The students were so focused and productive in class today.  Perhaps it was because of my motivating words.  Or maybe they are just very interested in climate change.  Maybe they were empowered when I reminded them all that they are the future of our world.  They are the ones who will be responsible for bringing about major changes regarding climate change.  Perhaps my excitement was contagious and got them excited.  Or perhaps it was a little bit of everything, much like the seasoning my wife uses when she grills chicken, that produced the results I witnessed today in class.  The students were excited to learn about how the world is changing due to human activity.  They were focused on generating ways to solve the problem of climate change.  I couldn’t have been more proud.  My biology teacher had it all figured out way back then.  Inciting a little bit of fear and much excitement within students motivates them to want to learn more and accomplish the task at hand.

Posted in Education, STEM, Teaching

Providing Students with Assessment Options

We live in a world filled with options for everything from what we eat to what we wear.  Do you want McDonalds, Burger King, or Wendy’s?  Should I buy a Subaru or a Toyota?  Do I want this job or that job?  So many choices, but how do we know which one is best for us?  Do we know?  Which paint brand will be best for the walls in your house?  Does it matter?  Is one brand or type of something better than another?  Are there too many options?  Wouldn’t it be easier if there was only one of everything?  Then we wouldn’t have to worry about choosing the right one.

As our students are faced with this same barrage of options on a daily basis, how can we help them determine which choices are best for them.  How can we support our students as they grow and develop as learners, thinkers, and makers?  Is there a way to teach our students how to effectively differentiate between the good and bad choices facing them every day?

What if we find a meaningful way to incorporate choice into the classroom?  As our students are so used to having options, the freedom to choose will better engage and empower our students.  Utilizing options in the classroom when it comes to instruction and assessment is an effective method for helping students genuinely learn the content and skills covered.  Brain science tells us that providing students with options, allows them to better engage with the material, thus creating meaningful learning opportunities.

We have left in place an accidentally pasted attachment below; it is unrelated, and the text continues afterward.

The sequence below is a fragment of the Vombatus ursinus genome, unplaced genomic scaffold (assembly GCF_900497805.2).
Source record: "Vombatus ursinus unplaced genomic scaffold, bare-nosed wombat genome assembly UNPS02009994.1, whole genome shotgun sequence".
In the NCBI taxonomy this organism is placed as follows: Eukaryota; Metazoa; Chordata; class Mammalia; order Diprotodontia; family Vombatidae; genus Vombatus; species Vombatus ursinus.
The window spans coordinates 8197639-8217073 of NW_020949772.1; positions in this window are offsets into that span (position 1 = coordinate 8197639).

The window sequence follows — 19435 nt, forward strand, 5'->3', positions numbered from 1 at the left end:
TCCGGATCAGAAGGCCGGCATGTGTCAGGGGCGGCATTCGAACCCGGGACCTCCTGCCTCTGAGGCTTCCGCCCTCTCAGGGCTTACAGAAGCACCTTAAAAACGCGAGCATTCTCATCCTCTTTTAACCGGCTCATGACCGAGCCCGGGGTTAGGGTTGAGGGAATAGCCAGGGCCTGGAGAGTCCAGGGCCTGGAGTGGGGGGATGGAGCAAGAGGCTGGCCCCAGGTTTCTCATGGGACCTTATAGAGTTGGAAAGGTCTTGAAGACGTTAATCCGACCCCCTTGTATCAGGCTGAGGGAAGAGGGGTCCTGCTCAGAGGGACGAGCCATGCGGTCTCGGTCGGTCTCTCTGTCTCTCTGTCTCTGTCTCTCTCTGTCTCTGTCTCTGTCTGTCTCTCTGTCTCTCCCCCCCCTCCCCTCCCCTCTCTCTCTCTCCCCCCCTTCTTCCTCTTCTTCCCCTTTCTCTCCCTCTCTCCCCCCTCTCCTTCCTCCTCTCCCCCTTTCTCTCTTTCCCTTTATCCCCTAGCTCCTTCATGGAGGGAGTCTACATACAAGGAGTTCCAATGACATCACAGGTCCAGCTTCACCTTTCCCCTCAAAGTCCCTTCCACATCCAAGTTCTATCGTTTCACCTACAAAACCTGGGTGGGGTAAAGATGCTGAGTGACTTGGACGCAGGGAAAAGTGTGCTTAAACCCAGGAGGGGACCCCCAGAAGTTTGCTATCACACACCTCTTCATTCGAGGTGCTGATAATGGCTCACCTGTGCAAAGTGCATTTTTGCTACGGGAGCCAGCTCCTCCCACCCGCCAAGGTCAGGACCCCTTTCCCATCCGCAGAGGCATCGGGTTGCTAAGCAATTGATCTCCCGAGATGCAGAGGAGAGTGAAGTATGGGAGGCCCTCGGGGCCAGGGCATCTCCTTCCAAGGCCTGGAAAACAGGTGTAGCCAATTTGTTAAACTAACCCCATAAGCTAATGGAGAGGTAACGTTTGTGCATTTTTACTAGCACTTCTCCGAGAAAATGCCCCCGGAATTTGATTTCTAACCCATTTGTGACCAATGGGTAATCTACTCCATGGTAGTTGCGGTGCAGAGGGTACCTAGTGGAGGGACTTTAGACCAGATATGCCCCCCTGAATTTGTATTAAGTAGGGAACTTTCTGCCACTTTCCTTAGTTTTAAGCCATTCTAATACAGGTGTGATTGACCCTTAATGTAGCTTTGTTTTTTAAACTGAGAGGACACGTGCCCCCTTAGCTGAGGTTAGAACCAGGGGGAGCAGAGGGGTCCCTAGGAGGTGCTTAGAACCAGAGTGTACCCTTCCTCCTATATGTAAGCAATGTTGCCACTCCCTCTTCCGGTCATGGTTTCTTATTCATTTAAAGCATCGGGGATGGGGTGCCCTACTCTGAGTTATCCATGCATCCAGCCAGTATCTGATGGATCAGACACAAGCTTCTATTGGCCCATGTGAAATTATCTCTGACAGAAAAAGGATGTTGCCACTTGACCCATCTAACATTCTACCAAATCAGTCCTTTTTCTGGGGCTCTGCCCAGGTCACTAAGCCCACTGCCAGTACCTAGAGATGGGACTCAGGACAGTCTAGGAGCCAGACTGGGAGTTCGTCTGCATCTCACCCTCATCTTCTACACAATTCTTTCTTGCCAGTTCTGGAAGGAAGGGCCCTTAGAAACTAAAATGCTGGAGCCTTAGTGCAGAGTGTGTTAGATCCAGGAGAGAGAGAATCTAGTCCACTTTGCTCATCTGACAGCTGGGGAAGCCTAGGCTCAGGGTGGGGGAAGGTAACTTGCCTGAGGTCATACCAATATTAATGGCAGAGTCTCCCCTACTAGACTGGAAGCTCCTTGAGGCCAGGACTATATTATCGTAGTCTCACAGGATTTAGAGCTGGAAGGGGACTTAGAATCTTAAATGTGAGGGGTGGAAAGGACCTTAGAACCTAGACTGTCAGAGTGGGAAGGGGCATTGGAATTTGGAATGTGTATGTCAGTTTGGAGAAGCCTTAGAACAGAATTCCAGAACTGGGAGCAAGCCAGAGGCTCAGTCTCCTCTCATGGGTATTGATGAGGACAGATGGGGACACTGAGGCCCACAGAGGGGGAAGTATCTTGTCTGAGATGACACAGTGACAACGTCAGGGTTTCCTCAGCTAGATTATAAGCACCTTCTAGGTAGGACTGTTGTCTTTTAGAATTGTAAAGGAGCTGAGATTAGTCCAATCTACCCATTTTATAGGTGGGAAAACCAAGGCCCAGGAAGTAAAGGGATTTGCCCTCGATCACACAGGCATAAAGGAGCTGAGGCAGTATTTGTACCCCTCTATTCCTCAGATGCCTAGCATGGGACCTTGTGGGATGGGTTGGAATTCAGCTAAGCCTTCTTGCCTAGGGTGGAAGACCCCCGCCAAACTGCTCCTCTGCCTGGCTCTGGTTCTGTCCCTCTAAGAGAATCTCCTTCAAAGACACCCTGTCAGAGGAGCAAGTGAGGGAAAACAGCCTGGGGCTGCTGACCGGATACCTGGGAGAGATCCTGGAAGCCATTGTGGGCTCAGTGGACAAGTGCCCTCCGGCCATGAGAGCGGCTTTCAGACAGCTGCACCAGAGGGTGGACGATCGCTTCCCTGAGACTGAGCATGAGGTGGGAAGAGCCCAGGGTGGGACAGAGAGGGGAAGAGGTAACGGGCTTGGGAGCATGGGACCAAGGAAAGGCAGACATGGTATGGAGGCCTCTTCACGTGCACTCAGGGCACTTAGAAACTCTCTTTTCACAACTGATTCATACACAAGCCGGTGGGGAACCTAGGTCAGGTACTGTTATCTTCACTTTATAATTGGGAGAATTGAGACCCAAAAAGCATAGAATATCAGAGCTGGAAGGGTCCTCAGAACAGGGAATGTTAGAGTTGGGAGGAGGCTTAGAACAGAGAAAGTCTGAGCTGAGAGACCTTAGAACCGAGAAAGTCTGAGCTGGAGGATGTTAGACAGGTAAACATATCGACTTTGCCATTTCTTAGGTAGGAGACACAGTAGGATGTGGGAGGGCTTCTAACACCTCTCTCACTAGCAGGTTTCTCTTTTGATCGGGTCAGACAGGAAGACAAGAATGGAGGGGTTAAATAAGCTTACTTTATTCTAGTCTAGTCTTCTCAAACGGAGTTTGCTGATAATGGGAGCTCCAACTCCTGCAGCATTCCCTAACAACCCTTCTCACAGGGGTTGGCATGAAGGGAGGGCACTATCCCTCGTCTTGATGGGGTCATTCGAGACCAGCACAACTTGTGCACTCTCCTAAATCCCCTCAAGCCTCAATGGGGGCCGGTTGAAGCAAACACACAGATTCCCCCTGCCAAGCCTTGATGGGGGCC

In STEM class this week, the first phase of our weather unit will come to a close.  The boys have learned all about how air masses form and create weather on Earth.  Now, to be sure they gained the relevant knowledge and skills associated with the content, I need to assess them.  How should I do that, I thought.  What is the best way to assess students?  Could I create a whole-class assessment using Plickers?  Would that be an effective way to assess all students?  How would I know if each individual student fully mastered the skills and content if I assessed the group as a whole?  Then I contemplated a written assessment.  Would that be the best way to assess students?  If so, how?  What kind of written assessment?  A standard test or quiz?  Short answers?  Diagram?  Then it hit me, what about making use of the choices our students seem to enjoy?  Perhaps providing students with a limited number of options would allow for engagement with the task while also creating an opportunity to educate students on to how to effectively choose the best option for them.

So, I created a test of sorts to assess students on their understanding of the two objectives covered this week.  They will have three options for which to choose from in order to showcase their learning.

  • Option 1: Create a diagram showing the causes of weather on Earth.
  • Option 2: Write a paragraph explaining the causes of weather on Earth.
  • Option 3: Complete a standard quiz with Fill in the Blanks questions as well as one Short Answer question.

I’m hopeful that this assessment will allow all students a meaningful way to demonstrate their mastery of the content and skills.  We will begin the class discussing how to make the best choice for them.  Do they see the concepts better visually?  If so, the diagram would be the best choice.  Those students who learned the material by reading lots of facts and information might be better served by the paragraph response choice.  Those students who learned just the key vocabulary words and their meanings might find success with the standard quiz option.  So, I feel as though this assessment will meet the needs of all of my students so that they can easily demonstrate their understanding of the skills and knowledge covered this week in class.  While I wonder if all of the options and choices we are faced with regularly are really beneficial, I do think that making use of options in the classroom capitalizes on how are students learn best.